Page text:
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Victorian government decides Christmas is a public holiday as concerns mount over last minute change

The last minute change to Victoria’s Christmas Day public holiday arrangements...
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Victorian government decides Christmas is a public holiday as concerns mount over last minute changes

Victorian government decides Christmas is a public holiday as concerns mount over last minute changes

29 November 2016

This article was originally featured on SmartCompany. 

The last minute change to Victoria’s Christmas Day public holiday arrangements has left some business groups worried about the potential impact on SMEs that have planned staffing ahead of time.

Christmas Day falls on a Sunday in 2016, and Small Business Minister Philip Dalidakis originally intended for the holiday to be recognised on the 27th in Victoria, with penalty rates only applying on that day.

While the other states and territories observe an additional public holiday in the event that Christmas falls on a weekend, Victoria had a “substitute” holiday in place, until the state government changed its position earlier this month and decided to designate both the 25th and 27th of December as public holidays.

“I’ve had time to consider how the existing arrangements unfairly affect those Victorians required to work on Christmas Day when it falls on a weekend – that’s why I’m making this change,” Small Business Minister Peter Dalidakis said of his decision.

Premier Daniel Andrews championed the change of heart, telling his Facebook fans: “We got it wrong”. The decision has garnered thousands of responses on social media, both from workers who had lobbied the government for the change, and business owners frustrated by the seemingly sudden change of heart.

What it means for businesses

Those employing staff on Christmas Day will now have to pay staff penalty rates for that time worked, in line with their award or enterprise agreement.

For casuals, public holiday rates are often calculated from the employee’s annual base rate, plus the loading that the award designates for the holiday – but the Fair Work Commission encourages employers to review their responsibilities through its pay calculator, and contact the commission directly with any questions about the actual rate of pay.

The act of bringing Victoria in line with other states is not the issue of concern, says Victorian head of the Australian Industry Group, Tim Piper—it’s the speed with which governments change their minds and the overall number of public holidays that now have to be observed.

“This is not so much about the public holiday that we’re talking about—the thing is that it’s been announced so late,” Piper told SmartCompany.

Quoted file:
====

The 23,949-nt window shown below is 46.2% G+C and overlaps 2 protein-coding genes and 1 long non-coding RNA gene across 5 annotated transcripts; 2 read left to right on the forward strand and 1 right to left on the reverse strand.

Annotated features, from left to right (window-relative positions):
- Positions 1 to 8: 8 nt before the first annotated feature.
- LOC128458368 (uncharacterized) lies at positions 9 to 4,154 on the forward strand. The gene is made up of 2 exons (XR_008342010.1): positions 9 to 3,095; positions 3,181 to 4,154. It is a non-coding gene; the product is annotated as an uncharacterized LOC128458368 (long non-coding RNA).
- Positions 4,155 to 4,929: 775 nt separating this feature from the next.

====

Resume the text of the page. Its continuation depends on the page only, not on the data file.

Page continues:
“It becomes farcical – this is not so much about Christmas day, which I think some people agree would have some recognition, but people [need to] be able to plan for it.”

There have been a number of figures on the potential monetary impact of the additional holiday on the Victorian economy, with Ai Group putting this at “up to $100 million”, although an exact figure has been difficult for anyone to pin down.

Victorian Chamber of Commerce and Industry chief executive Mark Stone said the issue was more about the rostering, planning and budgeting that businesses have already done prior to the decision being made, with the government signing off on the two public holidays five weeks before Christmas.

“Businesses will now enter 2017 looking at the Victorian public holiday calendar as a rough guide, knowing that it may be subject to change with just a few weeks’ notice,” he said in a statement.

The government, however, says the impact of the decision is expected to be limited because only a small number of small businesses would open on Christmas Day anyway.

“Our estimation is around 4 to 4.5 percent of all small business … are expected to open or consider opening,” Dalidakis told the ABC.

Piper says if the minister has suggested around 5% of businesses are planning on opening, Ai Group don’t have another figure in mind in terms of how many SMEs will be operating on the 25th.

Some workers have been telling the government that the decision makes them more likely to agree to work on the day. Employees do not have to work on a public holiday unless their employer can request they attend “on reasonable grounds”.

“I have to work on Xmas day and not even triple pay would make me stay away from my family on such a special day,” one Victorian wrote to the government via Facebook.

Business groups remain concerned about what the holiday means for future decisions around public holidays in the state.

“This brings us into line with other states – but the government just seems to be doing it willy-nilly ,” Piper says, saying the removal of the Grand Final Eve public holiday would have been “a more sensible option” than doubling up this year.

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